1. Recognise when you are not self-caring
Self-care requires that you recognise when you are not self-caring. This takes reflection and time. When did you last take time to reflect on how you are? Doctors are known for going to work even when they are not well. When this happens, you will not be operating at full capacity both physically and mentally. Any underperforming health professional may put patient care at risk. Poor patient care causes harm and can engender complaints. So take time out. Your wellbeing is as important, if not more, as your patients’.
2. Acknowledge that anxiety or stress does not turn up overnight
You explain to depressed, anxious or stressed patients that their condition did not turn up overnight. It would be helpful to acknowledge this yourself. Too often, health professionals ignore signs of depression until it is overwhelming. According to Dr Joanna MacDonald, former Chair of the Medical Council Health Committee, “The secret to survival boils down to having the humility to recognise that we are all vulnerable and fallible; and the wisdom to recognise when we need help and accept it.”
There are many available tools for self-assessment like the British Medical Association’s burnout questionnaire and the NZ Medical Association’s warning signs of burnout, anxiety, depression and substance abuse. There is free counselling available for doctors who are Medical Protection Society (MPS) or Medical Assurance Society (MAS) members. This provides confidential counselling and psychological support. Auckland University has free online tools and resources aimed at managing stress and depression and developing resilience.
3. Care for colleagues
When was the last time you saw a colleague who was not performing at his/her best? Did you provide support? This situation may be difficult as doctors are not very good at treating other doctors. Doctors are also known for not taking their colleague’s advice. So early recognition of health-related deterioration in the performance of colleagues or yourselves is important. Consider taking practitioner health programmes that provide specific training for those providing care to fellow doctors.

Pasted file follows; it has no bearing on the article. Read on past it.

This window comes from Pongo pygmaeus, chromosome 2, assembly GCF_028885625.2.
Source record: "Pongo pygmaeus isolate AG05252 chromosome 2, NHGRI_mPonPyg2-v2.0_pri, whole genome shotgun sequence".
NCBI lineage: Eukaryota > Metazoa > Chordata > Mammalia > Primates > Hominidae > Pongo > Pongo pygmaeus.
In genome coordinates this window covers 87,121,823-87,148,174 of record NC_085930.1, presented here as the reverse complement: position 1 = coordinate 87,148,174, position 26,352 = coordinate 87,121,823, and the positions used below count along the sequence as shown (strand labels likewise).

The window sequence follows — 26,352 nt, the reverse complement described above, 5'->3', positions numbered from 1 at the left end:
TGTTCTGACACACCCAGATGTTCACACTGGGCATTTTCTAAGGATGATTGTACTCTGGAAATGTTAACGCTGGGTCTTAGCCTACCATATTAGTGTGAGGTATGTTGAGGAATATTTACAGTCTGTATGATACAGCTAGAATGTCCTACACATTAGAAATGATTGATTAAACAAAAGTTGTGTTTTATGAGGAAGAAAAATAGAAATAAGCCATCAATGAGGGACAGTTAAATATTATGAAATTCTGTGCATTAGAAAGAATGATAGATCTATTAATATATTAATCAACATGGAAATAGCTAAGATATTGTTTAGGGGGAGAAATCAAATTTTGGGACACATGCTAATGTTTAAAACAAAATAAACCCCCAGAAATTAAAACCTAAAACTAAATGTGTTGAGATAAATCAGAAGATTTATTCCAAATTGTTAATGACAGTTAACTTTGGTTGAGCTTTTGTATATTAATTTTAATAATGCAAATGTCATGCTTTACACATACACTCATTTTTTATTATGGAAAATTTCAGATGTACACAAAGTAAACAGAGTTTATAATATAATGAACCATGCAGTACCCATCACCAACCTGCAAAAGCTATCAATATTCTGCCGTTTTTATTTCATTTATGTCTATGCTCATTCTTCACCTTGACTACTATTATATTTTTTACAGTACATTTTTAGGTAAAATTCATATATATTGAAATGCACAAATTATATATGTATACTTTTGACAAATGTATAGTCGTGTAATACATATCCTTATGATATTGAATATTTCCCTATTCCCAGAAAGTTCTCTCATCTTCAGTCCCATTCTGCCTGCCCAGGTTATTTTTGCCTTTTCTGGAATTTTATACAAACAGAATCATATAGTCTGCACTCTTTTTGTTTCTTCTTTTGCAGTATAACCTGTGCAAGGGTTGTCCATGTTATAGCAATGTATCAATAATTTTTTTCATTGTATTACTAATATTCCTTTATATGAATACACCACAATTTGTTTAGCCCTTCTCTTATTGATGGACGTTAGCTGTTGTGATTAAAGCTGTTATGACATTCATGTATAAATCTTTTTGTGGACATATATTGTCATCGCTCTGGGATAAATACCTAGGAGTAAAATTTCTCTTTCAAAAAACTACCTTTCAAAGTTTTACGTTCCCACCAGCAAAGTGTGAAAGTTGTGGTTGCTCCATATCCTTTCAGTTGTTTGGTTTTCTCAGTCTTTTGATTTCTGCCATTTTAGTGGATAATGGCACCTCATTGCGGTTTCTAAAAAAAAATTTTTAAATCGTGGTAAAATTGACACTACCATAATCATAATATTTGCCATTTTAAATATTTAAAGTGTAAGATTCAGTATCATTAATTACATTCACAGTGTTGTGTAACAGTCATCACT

4. Identify and prepare for potential challenges
When athletes are gearing up for a big race, they will train harder and focus on maintaining their wellbeing. Similarly, recognising challenges ahead allows you to prepare. This will help you to focus more and get through the challenge without jeopardising your own health or the care of our patients.
Life-changing events that may pose a challenge and that could have an impact on your wellbeing include buying a house, a death of a loved one, having children, changing jobs, changing cities, aging parents or children leaving home. When these happen at the same time, it can increase the burden on an already burdensome occupation.
Other potential stressors are politics in the workplace, governmental demands, compliance issues, natural disasters, or in the case of practice owners, the added responsibility to manage and improve services.
5. Get support in a complaint process
It is said that all doctors get a complaint in their lifetime. Whether this is true or not, it is still distressing to go through a complaint no matter how well managed it is. This is why having support through a complaint process is important.
For more information, read the self-care guide.
For more information, read the self-care guide or the New Zealand Medical Association's burnout guide.